Geologists uncover new mineral

Geologists at the University of California, Riverside have discovered a new mineral, which they have named qingsongite.

While the original discovery of the mineral, which is cubic boron nitrate, was made in 2009, it was only officially approved this week by the International Mineralogical Association.

The mineral was uncovered by geologists Larissa Dobrzhinetskaya and Harry Green in the Department of Earth Sciences at URC, with the aid of scientists at the Lawrence Livermore National Laboratory, the University of Maine and from institutions in China and Germany.

Dobrzhinetskaya explained that "this uniqueness of qingsongite is that it's the first boron mineral that was found to be formed at extreme conditions in deep earth".

“All other known boron minerals are found at Earth’s surface.”

It was found in the southern Tibetan mountains of China "within chromium-rich rocks of the paleooceanic crust that was subducted to a depth of 305 kilometres and recrystallised there at a temperature of about 1300 degrees Celsius and pressure of about 118430 atmospheres", according to the University.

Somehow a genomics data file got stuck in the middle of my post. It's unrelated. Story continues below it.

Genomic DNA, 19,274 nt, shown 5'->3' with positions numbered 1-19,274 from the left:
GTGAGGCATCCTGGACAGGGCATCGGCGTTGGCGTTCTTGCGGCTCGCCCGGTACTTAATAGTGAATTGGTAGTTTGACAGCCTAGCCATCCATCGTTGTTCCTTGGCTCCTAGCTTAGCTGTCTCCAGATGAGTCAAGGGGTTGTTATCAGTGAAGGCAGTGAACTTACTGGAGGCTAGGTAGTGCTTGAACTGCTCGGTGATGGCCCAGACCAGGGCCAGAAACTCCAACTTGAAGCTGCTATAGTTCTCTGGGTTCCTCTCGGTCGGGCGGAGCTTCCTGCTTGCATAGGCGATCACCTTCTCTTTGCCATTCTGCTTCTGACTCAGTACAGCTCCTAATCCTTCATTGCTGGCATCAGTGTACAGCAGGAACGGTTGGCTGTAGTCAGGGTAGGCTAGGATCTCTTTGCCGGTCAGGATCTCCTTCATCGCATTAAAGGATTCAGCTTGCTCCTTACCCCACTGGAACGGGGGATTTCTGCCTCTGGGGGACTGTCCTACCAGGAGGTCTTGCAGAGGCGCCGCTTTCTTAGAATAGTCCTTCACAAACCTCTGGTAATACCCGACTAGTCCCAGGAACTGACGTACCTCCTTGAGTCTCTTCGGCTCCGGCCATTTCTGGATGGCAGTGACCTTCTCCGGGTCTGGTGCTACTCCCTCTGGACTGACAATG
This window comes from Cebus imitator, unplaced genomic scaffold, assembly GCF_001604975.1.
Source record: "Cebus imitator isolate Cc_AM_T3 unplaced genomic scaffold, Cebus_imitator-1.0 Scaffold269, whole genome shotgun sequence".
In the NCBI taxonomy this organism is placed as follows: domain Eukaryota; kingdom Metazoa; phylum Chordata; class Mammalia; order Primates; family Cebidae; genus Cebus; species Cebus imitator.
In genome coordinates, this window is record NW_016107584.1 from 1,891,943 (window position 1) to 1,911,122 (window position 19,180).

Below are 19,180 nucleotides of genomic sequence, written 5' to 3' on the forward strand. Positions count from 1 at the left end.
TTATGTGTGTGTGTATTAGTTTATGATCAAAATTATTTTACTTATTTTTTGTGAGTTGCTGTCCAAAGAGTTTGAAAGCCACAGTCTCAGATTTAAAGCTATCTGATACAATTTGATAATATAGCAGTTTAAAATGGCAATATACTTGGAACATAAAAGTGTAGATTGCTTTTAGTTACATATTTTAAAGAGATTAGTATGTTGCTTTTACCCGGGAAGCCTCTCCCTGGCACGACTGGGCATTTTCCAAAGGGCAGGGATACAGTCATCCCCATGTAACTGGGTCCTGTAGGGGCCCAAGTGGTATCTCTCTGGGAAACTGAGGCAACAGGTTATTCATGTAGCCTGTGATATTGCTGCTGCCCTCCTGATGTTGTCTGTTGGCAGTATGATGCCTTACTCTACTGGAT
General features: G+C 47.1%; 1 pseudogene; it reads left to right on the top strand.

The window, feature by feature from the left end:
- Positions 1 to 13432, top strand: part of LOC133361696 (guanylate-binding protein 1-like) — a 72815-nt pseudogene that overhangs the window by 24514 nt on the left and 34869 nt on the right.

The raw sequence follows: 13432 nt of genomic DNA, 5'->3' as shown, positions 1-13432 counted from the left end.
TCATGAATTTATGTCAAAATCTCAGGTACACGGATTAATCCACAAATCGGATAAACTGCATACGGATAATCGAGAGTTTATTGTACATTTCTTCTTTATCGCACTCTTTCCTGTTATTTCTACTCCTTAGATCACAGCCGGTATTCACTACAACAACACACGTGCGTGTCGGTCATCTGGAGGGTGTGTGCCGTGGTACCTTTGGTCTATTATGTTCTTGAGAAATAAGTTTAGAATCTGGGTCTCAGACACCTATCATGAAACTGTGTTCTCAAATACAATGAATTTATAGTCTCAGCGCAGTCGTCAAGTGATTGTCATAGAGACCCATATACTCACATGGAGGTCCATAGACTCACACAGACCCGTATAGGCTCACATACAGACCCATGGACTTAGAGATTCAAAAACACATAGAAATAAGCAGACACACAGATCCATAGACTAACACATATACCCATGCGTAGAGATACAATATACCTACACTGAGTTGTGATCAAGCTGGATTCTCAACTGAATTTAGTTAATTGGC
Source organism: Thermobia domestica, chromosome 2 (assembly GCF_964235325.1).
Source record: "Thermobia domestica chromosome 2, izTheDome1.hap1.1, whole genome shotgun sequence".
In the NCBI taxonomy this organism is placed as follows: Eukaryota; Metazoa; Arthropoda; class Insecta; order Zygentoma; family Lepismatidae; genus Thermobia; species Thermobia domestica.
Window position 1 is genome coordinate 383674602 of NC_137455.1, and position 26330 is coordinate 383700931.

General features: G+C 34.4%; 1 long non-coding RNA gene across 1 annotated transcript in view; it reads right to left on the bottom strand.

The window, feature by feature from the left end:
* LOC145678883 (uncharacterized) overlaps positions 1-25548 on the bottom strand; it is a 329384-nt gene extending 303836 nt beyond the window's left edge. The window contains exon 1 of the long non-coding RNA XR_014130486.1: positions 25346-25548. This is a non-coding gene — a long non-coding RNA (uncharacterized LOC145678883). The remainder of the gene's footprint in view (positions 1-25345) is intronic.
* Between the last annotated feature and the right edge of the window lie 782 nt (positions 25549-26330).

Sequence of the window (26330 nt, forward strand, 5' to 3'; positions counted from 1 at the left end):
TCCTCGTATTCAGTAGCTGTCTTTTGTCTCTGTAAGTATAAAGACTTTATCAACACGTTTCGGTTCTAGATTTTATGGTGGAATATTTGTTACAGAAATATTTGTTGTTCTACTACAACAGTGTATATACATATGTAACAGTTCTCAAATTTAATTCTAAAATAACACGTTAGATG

“About 180 million years ago the rocks were returned back to shallow levels of the Earth by plate tectonic processes leading to the closure of the huge Paleo-Thethys ocean — an ancient Paleozoic ocean — and the collision of India with the Asian lithospheric plate,” Dobrzhinetskaya stated.

The discovery is an important one as cubic boron nitride, created first in the laboratory in 1957, is an important technological material. 

Its atomic structure is similar to carbon bonds in diamond, giving it a high density and potentially making it as hard as diamonds.

Qingsongite was named after Qingsong Fang (1939–2010), a professor at the Institute of Geology, the Chinese Academy of Geological Sciences, who found the first diamond in the Tibetan chromium-rich rocks in the late 1970s, and contributed to the discovery of four new mineral species.

To keep up to date with Australian Mining, subscribe to our free email newsletters delivered straight to your inbox. Click here.